Advert of the Week : When Idle met Mansell

Here’s a nice one. In selling Rover’s wide range of products in the late 1980s, Kevin Morley’s Marketing Department came up with this gem. The idea that Nigel Mansell would negotiate for his wife’s Metro, while overlooking a gorgeous Rover 800 Vitesse, is chucklesome enough, but the intervention of super-salesman Eric Idle is a stroke of genius.

The late cameo appearance from The Voice himself, Murray Walker, tops off the advert as a wonderful period piece – a prime slice of 1980s nostalgia. Enjoy the video…



Keith Adams

Editor and creator AROnline at AROnline
Created in 2001 and built it up to become the world's foremost reference source for all things BMC, Leyland and Rover Group, before renaming it AROnline in 2007.

Is the Editor of the Parkers website and price guide, formerly editor of Classic Car Weekly, and launch editor/creator of Modern Classics magazine. Has contributed to various motoring titles including Octane, Practical Classics, Evo, Honest John, CAR magazine, Autocar, Pistonheads, Diesel Car, Practical Performance Car, Performance French Car, Car Mechanics, Jaguar World Monthly, MG Enthusiast, Modern MINI, Practical Classics, Fifth Gear Website, Radio 4, and the the Motoring Independent...

Likes 'conditionally challenged' motors and taking them on unfeasible adventures all across Europe.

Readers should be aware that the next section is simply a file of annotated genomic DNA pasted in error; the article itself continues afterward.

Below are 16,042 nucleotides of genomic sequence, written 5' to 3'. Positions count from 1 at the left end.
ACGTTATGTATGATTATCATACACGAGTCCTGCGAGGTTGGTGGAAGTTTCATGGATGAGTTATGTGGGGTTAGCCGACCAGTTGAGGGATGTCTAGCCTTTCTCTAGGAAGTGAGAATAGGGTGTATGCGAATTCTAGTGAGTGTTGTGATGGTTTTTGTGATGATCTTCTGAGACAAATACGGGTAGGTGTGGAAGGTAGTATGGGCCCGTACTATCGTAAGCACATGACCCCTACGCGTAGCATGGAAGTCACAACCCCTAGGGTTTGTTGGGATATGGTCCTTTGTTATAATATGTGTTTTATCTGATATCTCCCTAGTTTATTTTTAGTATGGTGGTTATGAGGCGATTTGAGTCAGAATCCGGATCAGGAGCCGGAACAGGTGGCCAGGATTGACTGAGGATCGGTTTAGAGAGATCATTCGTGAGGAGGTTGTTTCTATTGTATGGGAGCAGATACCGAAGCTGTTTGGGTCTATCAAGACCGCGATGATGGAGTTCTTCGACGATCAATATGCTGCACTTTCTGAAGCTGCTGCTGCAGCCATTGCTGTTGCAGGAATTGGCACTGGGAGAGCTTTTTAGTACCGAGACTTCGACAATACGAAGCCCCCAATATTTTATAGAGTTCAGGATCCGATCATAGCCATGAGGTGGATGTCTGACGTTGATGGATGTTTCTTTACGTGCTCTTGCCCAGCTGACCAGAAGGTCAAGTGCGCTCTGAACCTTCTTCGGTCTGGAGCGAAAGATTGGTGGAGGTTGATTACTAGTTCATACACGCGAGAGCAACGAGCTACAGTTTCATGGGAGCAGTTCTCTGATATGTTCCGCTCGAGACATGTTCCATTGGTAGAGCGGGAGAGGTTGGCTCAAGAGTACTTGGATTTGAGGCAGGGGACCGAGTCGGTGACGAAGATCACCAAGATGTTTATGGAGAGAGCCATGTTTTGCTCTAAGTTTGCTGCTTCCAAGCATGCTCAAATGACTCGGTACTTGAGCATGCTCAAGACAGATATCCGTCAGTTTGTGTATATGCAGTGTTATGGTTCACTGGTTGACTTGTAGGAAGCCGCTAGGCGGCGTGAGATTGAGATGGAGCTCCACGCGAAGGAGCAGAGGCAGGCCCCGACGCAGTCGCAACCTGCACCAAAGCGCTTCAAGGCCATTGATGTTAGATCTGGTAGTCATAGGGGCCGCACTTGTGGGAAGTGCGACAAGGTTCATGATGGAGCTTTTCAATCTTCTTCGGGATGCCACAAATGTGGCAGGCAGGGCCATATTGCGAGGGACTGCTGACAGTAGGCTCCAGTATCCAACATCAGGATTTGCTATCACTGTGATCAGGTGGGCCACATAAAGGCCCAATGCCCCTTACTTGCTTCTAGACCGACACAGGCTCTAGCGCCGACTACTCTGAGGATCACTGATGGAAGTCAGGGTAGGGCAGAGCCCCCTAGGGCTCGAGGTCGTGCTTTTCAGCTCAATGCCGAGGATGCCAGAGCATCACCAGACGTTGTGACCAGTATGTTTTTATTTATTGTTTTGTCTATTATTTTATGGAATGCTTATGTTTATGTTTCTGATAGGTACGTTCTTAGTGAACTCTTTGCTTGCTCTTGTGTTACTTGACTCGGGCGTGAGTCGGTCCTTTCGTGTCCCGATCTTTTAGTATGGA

Keith Adams

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  1. Loved the Prost bit but I wonder, as an advertising copywriter, what Murray thought of the scripts, never mind the acting… Are any of those Special models left on the road?

  2. Fun adverts, but the idea of Nigel Mansell sitting in a Metro is bizarre. Having said that, 20 years later Renault had Thierry Henry advertising the Renault Clio!

  3. Was that Metro logo after the first minute ad an official marketing logo, or something created for the advert?

    Manufacturers strive for consistency and brand recognition in their adverts – any Audi / Ford etc. advert will end with the manufacturer logo big and proud, so to see this where the Austin-Rover ‘5 bar’ logo wasn’t even used seems strange to modern eyes.

    Or did they know that they would soon be dropping Austin and the Austin-Rover (and associated logo) moniker altogether, so were trying to foster recognition of the standalone vehicles themselves?
    (indeed as we all know the Maestro featured in the 2nd advert ended up in some sort of marqueless area with an AR logo shaped model name badge – Montego getting a shield shaped badge – but not a Rover – while Metro became a fully paid member of the marque)

  4. What probably nobody remembers is Jasper Carrot ripping the piss out this advert on his Saturday night show at the time. “Why have Austin called this limited edition Metro and Maestro special?” “Because they promise they’ll start first thing in the morning”. Et cetera.

  5. I can see the points about a definite brand identity but…..

    Times have changed – I think most people knew that Metro, Maestro, Montego devoid of an Austin badge were produced by the once British Leyland. Somehow, the firm’s cars and its dealers formed part of a British society fabric. Somethang now lacking in today’s UK car market.
    Does anybody see what I mean? With a nostalgic head on, something now appears to be missing. None of today’s marques and dealer networks provide it.

  6. At the time there was the halo effect of Rover 800, the facelift SD3, post ’84 Metro, Maestro and Montego still relatively new, improving quality. The image wasn’t too bad – the idea of Nigel Mansell visiting an ARG showroom wasn’t so unbelievable.

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